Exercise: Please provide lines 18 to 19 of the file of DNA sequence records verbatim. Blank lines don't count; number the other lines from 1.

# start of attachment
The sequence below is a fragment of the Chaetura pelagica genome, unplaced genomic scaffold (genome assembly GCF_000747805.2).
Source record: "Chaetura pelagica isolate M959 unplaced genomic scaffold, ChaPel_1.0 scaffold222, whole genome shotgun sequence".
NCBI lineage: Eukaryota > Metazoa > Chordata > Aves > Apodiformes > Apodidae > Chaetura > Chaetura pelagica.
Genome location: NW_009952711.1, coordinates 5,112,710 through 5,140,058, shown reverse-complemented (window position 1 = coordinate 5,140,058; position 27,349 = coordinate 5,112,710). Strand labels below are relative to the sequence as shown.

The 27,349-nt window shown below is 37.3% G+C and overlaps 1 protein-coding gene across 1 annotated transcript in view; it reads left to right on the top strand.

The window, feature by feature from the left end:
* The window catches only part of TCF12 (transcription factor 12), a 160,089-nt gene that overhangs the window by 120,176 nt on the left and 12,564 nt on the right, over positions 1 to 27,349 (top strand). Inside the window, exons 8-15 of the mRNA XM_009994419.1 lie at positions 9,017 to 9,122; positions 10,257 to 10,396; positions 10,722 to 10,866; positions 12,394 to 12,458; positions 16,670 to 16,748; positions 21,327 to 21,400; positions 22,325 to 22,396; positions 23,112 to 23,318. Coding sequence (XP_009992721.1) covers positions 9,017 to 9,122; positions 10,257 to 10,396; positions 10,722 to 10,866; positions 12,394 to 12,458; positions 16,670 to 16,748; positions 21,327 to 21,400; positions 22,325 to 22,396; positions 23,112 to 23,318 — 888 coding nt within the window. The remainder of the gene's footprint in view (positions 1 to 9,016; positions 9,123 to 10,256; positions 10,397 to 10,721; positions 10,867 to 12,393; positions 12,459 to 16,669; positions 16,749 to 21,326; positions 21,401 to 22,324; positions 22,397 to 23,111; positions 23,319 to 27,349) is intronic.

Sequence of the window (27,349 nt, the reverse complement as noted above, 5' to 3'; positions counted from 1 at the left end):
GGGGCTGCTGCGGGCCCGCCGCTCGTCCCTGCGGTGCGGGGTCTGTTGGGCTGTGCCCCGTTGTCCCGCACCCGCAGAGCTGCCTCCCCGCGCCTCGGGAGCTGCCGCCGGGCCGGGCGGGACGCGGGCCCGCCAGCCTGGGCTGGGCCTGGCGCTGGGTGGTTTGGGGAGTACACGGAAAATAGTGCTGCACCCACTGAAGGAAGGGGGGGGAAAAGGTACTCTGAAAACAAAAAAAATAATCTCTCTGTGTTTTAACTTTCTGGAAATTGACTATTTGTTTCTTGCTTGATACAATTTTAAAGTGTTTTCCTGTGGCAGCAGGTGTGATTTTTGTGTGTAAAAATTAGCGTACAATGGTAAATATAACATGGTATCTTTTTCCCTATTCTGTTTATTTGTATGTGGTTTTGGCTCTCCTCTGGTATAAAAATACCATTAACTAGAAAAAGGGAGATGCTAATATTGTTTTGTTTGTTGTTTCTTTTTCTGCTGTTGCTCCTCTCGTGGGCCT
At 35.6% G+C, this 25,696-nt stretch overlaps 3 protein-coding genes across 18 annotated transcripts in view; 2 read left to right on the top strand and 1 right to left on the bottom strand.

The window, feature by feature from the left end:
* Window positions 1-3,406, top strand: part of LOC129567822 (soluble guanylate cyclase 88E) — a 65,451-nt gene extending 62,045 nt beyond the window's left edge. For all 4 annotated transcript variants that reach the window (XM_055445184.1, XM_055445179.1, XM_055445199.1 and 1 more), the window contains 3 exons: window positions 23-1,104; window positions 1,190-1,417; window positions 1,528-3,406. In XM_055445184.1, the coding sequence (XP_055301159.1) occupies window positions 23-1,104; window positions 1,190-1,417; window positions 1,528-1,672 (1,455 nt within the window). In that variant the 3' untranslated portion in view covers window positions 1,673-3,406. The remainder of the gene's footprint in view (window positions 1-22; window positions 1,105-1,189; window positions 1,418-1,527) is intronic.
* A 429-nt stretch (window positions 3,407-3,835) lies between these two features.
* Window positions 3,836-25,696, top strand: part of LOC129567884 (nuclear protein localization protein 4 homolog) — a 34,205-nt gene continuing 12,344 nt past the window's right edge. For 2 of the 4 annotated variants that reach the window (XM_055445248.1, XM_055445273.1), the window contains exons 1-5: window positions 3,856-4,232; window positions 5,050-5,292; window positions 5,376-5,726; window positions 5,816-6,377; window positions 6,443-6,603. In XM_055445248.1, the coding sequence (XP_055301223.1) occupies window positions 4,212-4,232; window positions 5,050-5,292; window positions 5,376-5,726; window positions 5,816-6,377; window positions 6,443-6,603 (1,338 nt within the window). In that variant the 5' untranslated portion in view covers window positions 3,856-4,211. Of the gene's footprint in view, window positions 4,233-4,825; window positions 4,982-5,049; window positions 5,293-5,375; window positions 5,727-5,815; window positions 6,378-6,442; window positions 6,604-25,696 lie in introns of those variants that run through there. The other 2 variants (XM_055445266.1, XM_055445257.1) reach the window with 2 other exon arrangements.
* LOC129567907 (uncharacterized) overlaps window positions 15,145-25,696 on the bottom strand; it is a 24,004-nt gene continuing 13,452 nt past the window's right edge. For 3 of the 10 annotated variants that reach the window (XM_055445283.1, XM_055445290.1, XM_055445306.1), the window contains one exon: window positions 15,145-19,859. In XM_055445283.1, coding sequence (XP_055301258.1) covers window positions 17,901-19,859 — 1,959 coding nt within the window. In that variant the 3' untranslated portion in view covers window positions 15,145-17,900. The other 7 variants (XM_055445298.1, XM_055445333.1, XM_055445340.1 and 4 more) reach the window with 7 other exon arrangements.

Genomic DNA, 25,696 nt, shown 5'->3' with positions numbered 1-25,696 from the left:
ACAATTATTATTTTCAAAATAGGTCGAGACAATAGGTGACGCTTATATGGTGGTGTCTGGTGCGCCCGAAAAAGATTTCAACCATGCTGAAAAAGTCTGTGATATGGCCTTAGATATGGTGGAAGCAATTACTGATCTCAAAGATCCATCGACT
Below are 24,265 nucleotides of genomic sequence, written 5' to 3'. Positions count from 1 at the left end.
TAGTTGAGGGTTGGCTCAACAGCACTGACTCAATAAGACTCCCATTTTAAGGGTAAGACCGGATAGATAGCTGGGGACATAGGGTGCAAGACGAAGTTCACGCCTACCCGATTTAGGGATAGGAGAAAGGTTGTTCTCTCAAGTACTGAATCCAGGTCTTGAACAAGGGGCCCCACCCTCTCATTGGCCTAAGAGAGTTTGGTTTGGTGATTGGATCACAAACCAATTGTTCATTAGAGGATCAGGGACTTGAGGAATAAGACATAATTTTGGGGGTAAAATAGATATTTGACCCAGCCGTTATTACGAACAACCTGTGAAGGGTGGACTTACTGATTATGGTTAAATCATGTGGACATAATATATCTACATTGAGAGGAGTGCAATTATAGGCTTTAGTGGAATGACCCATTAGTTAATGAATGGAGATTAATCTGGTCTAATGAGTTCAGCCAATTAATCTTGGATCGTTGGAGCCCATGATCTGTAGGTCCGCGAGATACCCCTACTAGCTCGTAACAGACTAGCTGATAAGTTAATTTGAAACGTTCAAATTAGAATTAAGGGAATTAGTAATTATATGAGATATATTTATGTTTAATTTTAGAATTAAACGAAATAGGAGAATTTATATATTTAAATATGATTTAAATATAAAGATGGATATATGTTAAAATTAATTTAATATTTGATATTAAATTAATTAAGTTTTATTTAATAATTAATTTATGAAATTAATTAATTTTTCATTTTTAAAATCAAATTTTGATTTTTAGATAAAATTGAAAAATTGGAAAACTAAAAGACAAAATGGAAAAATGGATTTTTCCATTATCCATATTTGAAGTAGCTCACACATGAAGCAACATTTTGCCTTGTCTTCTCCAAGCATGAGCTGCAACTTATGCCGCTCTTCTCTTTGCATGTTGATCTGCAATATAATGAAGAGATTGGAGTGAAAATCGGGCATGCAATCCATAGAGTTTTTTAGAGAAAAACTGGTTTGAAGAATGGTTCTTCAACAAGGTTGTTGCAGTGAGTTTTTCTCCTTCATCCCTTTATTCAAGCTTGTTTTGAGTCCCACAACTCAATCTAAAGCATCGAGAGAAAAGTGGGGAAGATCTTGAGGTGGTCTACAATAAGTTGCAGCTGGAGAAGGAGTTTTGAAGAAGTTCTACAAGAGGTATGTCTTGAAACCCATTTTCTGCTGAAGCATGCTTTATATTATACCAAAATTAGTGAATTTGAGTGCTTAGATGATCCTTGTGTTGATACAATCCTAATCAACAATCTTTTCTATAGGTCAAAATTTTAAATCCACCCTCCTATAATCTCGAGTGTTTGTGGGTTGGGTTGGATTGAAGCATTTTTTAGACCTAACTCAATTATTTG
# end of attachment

Below are 24,265 nucleotides of genomic sequence, written 5' to 3'. Positions count from 1 at the left end.
TAGTTGAGGGTTGGCTCAACAGCACTGACTCAATAAGACTCCCATTTTAAGGGTAAGACCGGATAGATAGCTGGGGACATAGGGTGCAAGACGAAGTTCACGCCTACCCGATTTAGGGATAGGAGAAAGGTTGTTCTCTCAAGTACTGAATCCAGGTCTTGAACAAGGGGCCCCACCCTCTCATTGGCCTAAGAGAGTTTGGTTTGGTGATTGGATCACAAACCAATTGTTCATTAGAGGATCAGGGACTTGAGGAATAAGACATAATTTTGGGGGTAAAATAGATATTTGACCCAGCCGTTATTACGAACAACCTGTGAAGGGTGGACTTACTGATTATGGTTAAATCATGTGGACATAATATATCTACATTGAGAGGAGTGCAATTATAGGCTTTAGTGGAATGACCCATTAGTTAATGAATGGAGATTAATCTGGTCTAATGAGTTCAGCCAATTAATCTTGGATCGTTGGAGCCCATGATCTGTAGGTCCGCGAGATACCCCTACTAGCTCGTAACAGACTAGCTGATAAGTTAATTTGAAACGTTCAAATTAGAATTAAGGGAATTAGTAATTATATGAGATATATTTATGTTTAATTTTAGAATTAAACGAAATAGGAGAATTTATATATTTAAATATGATTTAAATATAAAGATGGATATATGTTAAAATTAATTTAATATTTGATATTAAATTAATTAAGTTTTATTTAATAATTAATTTATGAAATTAATTAATTTTTCATTTTTAAAATCAAATTTTGATTTTTAGATAAAATTGAAAAATTGGAAAACTAAAAGACAAAATGGAAAAATGGATTTTTCCATTATCCATATTTGAAGTAGCTCACACATGAAGCAACATTTTGCCTTGTCTTCTCCAAGCATGAGCTGCAACTTATGCCGCTCTTCTCTTTGCATGTTGATCTGCAATATAATGAAGAGATTGGAGTGAAAATCGGGCATGCAATCCATAGAGTTTTTTAGAGAAAAACTGGTTTGAAGAATGGTTCTTCAACAAGGTTGTTGCAGTGAGTTTTTCTCCTTCATCCCTTTATTCAAGCTTGTTTTGAGTCCCACAACTCAATCTAAAGCATCGAGAGAAAAGTGGGGAAGATCTTGAGGTGGTCTACAATAAGTTGCAGCTGGAGAAGGAGTTTTGAAGAAGTTCTACAAGAGGTATGTCTTGAAACCCATTTTCTGCTGAAGCATGCTTTATATTATACCAAAATTAGTGAATTTGAGTGCTTAGATGATCCTTGTGTTGATACAATCCTAATCAACAATCTTTTCTATAGGTCAAAATTTTAAATCCACCCTCCTATAATCTCGAGTGTTTGTGGGTTGGGTTGGATTGAAGCATTTTTTAGACCTAACTCAATTATTTG